Iterations are not guaranteed to be evenly distributed with this executor. VU that executes faster will complete more iterations than slower VUs.
To guarantee that every VU completes a specific, fixed number of iterations, use the per-VU iterations executor.
Besides the common configuration options, this executor has the following options:
|vus||integer||Number of VUs to run concurrently.||1|
|iterations||integer||Total number of script iterations to execute across all VUs.||1|
|maxDuration||string||Maximum scenario duration before it's forcibly stopped (excluding gracefulStop).||"10m"|
This executor is suitable when you want a specific amount of VUs to complete a fixed number of total iterations, and the amount of iterations per VU is not important. This will be the most "efficient" use of VUs, therefore if time to complete a number of test iterations is your concern, this executor should perform best.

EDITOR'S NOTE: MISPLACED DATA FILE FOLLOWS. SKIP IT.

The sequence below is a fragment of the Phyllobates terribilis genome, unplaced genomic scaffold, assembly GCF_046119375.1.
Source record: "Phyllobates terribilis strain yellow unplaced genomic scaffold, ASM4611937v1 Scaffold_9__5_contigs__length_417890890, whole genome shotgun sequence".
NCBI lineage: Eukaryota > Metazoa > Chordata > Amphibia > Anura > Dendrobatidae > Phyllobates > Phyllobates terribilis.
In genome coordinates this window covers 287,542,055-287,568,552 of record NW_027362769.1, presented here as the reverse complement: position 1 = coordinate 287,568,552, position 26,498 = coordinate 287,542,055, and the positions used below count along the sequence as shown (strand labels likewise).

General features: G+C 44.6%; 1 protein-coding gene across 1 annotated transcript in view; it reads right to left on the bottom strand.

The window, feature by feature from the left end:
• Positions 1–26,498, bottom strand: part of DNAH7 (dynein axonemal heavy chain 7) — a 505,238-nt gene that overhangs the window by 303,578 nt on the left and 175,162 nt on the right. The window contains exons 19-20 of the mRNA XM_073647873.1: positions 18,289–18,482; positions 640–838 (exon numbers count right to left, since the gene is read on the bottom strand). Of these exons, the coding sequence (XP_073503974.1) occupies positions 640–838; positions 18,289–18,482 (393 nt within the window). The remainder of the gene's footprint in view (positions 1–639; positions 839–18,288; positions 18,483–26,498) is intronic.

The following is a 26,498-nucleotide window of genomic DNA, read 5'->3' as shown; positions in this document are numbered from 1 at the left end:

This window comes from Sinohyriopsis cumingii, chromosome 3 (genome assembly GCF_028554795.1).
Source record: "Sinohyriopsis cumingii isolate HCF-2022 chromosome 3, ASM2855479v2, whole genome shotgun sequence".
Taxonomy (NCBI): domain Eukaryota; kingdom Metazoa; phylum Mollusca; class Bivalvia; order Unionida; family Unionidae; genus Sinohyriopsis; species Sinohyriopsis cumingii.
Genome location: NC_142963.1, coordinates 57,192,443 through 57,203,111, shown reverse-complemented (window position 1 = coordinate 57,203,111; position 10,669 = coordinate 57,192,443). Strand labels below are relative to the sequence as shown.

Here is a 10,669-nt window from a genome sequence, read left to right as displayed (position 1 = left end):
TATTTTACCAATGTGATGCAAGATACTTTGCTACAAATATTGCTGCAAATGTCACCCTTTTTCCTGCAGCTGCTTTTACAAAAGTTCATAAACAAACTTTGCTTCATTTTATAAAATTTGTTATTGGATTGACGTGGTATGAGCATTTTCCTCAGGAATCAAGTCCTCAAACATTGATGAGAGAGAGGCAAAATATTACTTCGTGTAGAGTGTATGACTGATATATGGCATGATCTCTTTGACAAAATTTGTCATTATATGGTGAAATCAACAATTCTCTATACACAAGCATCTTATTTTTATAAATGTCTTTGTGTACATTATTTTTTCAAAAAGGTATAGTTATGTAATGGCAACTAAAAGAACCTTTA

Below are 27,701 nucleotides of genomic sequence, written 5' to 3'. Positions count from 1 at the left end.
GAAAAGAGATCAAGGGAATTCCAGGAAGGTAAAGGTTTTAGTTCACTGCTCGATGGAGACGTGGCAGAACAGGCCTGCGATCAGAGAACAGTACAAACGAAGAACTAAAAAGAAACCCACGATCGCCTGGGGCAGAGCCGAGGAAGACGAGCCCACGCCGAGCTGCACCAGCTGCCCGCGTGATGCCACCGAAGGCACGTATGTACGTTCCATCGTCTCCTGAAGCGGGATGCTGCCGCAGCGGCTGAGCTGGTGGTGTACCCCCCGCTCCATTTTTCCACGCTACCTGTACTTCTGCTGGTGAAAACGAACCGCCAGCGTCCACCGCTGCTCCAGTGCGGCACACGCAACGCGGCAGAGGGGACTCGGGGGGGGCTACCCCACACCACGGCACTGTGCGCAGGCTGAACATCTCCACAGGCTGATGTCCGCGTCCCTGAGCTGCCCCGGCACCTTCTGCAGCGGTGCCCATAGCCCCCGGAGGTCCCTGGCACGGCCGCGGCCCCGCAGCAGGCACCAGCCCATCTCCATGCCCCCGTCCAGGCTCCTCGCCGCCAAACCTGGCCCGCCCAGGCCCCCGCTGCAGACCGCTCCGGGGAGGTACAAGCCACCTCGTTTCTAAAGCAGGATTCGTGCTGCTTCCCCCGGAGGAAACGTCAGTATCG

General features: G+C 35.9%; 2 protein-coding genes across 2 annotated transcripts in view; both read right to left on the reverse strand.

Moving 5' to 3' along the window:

An example use case could be to incorporate a quick performance test as part of the build cycle during development. As developers compile their changes, the test could be executed against the local code to help insure against performance regressions. This would be considered as part of "shifting left"; placing more emphasis on performance early in the development cycle when the cost of the fix is lowest.
In this example, we'll execute 200 total iterations shared by 10 VUs with a maximum duration of 30 seconds.
The following graph depicts the performance of the example script:
Based upon our test scenario inputs and results:
- Test is limited to a fixed number of 200 iterations of the default function;
- the number of VUs is fixed to 10, and are initialized before the test begins;
- each iteration of the default function is expected to be roughly 515ms, or ~2/s;
- maximum throughput (highest efficiency) is therefore expected to be ~20 iters/s, 2 iters/s * 10 VUs;
- we then see that the maximum throughput is maintained for a larger portion of the test;
- the 8 second test duration will be the shortest of all executor methods;
- we know the distribution of iterations may be skewed; one VU may have performed 50 iterations, whereas another may have only performed 10.